Aims/hypothesis: Central obesity, insulin resistance and beta cell dysfunction are independent risk factors for incident type 2 diabetes, although few studies have used detailed measures of these disorders. Our objective was to study the association of directly measured visceral and subcutaneous adipose tissue (VAT, SAT), insulin sensitivity (S (I)) and the acute insulin response (AIR) with incident type 2 diabetes.
Methods: Participants were 1,230 Hispanic-Americans and African-Americans in the Insulin Resistance Atherosclerosis Study (IRAS) Family Study who were free of type 2 diabetes at baseline (2000-2002). S (I) and AIR were determined from frequently sampled IVGTTs with minimal model analysis. VAT and SAT were determined by computed tomography. Impaired fasting glucose and type 2 diabetes were defined according to American Diabetes Association criteria.
Results: Incident type 2 diabetes was diagnosed in 90 participants after 5 years. After adjustment for age, sex, ethnicity, centre, impaired fasting glucose, triacylglycerol, HDL-cholesterol and systolic BP, both S(I) and AIR were inversely associated with type 2 diabetes (S (I), OR 0.53, 95% CI 0.39-0.73; AIR, OR 0.22, 95% CI 0.14-0.34 per SD; both p < 0.001), while both VAT and SAT were positively associated with type 2 diabetes (VAT, OR 1.68, 95% CI 1.22-2.33; SAT, OR 1.49, 95% CI 1.13-1.99; both p < 0.01). In a model including all four factors, S (I) and AIR (S (I), OR 0.55, 95% CI 0.37-0.80; AIR, OR 0.21, 95% CI 0.13-0.33; both p < 0.01) were significant predictors of type 2 diabetes, although associations with VAT and SAT were no longer significant. A significant sex x VAT interaction indicated a stronger association of VAT with type 2 diabetes in women than in men.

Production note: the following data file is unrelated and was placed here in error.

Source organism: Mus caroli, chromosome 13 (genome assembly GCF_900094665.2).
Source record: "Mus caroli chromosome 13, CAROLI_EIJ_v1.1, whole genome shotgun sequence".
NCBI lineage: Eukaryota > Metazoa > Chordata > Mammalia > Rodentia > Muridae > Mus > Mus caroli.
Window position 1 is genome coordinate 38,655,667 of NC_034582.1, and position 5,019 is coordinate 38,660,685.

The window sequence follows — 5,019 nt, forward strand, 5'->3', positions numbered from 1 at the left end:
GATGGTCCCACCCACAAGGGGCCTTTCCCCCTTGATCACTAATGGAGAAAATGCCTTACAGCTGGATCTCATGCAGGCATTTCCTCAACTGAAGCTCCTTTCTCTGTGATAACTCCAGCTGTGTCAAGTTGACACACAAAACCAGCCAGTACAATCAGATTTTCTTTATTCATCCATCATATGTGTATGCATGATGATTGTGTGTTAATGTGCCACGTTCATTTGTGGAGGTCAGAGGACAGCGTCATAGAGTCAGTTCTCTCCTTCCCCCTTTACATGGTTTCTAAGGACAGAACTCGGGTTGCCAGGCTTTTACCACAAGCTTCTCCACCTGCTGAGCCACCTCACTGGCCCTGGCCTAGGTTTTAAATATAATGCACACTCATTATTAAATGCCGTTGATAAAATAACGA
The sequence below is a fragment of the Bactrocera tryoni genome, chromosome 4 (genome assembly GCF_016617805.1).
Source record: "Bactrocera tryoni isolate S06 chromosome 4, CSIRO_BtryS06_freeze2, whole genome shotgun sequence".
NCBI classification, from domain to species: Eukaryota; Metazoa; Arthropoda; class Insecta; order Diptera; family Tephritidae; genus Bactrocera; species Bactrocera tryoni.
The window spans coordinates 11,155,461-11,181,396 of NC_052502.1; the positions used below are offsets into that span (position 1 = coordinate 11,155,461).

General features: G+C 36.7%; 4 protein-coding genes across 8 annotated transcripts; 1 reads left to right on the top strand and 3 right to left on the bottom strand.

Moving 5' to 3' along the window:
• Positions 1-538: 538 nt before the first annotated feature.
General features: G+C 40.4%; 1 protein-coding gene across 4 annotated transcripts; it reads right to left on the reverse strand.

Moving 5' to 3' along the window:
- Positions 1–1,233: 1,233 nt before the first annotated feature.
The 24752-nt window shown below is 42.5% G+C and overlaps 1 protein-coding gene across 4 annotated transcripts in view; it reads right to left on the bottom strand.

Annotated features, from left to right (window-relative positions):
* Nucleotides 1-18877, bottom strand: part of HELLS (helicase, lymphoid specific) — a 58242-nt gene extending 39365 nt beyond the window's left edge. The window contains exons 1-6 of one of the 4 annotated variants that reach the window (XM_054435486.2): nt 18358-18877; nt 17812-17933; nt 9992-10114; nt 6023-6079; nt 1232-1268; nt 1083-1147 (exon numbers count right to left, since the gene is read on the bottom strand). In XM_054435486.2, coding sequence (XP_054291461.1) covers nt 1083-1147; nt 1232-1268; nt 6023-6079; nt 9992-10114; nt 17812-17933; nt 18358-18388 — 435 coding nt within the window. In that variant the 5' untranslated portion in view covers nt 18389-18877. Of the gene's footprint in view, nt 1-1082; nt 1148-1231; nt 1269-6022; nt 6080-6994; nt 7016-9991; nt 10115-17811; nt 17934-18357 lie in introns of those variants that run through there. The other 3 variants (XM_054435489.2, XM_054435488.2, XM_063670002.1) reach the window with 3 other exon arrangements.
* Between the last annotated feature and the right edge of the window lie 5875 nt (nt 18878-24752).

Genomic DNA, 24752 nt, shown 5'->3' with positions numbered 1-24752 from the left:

Conclusions/interpretation: Insulin resistance, beta cell dysfunction and VAT predicted incident type 2 diabetes, with evidence of a stronger association of VAT with type 2 diabetes among women.